When he felt like this, he had no idea how to show it or who to turn to. He was more worried about bringing others down or they’d learn the truth which made him feel embarrassed, so it was easier to wear the mask instead. Alcohol and drugs made the mask even easier to wear, nobody knew anything, but time was slowly ticking by and not even he knew what was coming.
Just like Jimmy, most men are very good at putting on a brave face and the most common reason is because we don’t want to be seen as weak.
The Statistics About Men
According to Beyond Blue statistics:
‘One in Eight Australian men between the age of 16 to 85 will experience depression in their lifetime and One in Seven will experience anxiety in their lifetime.’
That means that today up to around 1.5 million men are battling these mental health disorders and are less likely than women to seek help. It is no wonder men are 3 times more likely to die by suicide than women are.
When Jimmy found out he was going to be a father, he was so excited because he’d always wanted to be a father. During his wife’s pregnancy, he discovered that he had a strong feeling of anxiousness that he hadn’t felt before, he couldn’t shake it particularly in the first trimester. When his baby was born, he felt nothing but sheer joy and a strong feeling of contentment in becoming a father, life felt complete.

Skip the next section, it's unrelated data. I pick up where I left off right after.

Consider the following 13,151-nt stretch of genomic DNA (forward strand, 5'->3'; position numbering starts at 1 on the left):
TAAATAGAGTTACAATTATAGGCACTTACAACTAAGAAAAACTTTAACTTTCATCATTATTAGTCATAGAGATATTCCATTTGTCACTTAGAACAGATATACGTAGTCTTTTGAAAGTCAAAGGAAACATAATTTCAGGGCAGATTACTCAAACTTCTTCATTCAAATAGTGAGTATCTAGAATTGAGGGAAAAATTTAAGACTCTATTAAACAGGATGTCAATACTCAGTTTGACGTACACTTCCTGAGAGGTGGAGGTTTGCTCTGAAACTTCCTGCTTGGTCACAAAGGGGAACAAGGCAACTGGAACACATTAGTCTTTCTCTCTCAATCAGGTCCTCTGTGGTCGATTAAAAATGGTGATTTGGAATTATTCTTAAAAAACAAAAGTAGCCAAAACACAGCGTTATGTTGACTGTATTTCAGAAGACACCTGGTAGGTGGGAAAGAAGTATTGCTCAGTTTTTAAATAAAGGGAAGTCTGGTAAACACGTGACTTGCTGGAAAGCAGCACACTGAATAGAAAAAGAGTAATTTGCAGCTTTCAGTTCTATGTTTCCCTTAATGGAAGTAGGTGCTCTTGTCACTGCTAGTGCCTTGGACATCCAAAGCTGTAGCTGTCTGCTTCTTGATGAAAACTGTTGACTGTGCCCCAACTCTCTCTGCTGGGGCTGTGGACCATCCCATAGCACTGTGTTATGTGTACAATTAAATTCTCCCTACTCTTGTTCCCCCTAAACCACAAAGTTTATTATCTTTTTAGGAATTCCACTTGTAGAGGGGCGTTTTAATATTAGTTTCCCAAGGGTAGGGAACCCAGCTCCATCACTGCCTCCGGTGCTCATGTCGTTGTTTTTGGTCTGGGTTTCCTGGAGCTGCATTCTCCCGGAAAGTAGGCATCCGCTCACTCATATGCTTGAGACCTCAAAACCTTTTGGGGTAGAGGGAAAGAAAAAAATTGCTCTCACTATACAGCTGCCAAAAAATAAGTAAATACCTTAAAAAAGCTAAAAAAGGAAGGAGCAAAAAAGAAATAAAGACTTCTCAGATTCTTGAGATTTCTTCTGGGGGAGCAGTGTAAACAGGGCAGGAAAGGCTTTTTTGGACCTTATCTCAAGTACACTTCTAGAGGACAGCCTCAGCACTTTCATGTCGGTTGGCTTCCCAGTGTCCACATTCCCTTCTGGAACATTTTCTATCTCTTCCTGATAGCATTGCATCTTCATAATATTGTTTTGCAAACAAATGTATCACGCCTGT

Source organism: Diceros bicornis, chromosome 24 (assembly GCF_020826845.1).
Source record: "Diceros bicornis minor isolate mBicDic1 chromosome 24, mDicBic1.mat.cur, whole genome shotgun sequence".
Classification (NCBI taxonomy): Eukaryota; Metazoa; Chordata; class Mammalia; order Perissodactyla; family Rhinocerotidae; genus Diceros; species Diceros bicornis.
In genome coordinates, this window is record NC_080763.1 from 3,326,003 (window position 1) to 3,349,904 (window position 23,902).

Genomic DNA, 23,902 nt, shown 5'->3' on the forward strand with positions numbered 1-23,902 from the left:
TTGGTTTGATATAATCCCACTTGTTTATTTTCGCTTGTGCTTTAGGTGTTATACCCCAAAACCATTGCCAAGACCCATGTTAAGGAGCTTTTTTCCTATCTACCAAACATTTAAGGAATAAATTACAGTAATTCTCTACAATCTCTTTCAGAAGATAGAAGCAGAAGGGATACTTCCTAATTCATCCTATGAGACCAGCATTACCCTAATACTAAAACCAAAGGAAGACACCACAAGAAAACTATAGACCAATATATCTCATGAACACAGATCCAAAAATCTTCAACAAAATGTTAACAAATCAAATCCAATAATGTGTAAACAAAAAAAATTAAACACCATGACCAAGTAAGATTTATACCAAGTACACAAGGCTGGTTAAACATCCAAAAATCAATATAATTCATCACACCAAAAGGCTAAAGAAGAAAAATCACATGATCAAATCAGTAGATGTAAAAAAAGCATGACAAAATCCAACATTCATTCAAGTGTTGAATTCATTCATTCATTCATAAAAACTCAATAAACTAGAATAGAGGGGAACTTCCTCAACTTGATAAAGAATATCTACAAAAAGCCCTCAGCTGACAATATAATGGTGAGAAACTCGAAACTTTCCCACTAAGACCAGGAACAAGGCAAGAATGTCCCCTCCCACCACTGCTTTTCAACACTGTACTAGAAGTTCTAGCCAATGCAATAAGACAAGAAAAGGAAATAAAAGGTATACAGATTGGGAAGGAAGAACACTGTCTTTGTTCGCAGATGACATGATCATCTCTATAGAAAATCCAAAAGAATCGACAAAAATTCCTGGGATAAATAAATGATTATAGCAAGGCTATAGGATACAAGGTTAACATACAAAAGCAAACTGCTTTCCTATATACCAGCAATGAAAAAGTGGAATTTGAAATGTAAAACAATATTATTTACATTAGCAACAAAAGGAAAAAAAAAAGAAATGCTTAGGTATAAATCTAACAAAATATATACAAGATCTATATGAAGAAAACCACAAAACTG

However, those feelings slightly became overshadowed about six months after his baby was born, as he started to develop symptoms of depression such as feeling low in mood, excessive alcohol use, a short fuse, feeling isolated and disconnected, yet still at this point he was unaware of how bad it was getting.
According to Beyond Blue statistics:
‘Depression affects one in 10 fathers between the first trimester and the year after their babies born.’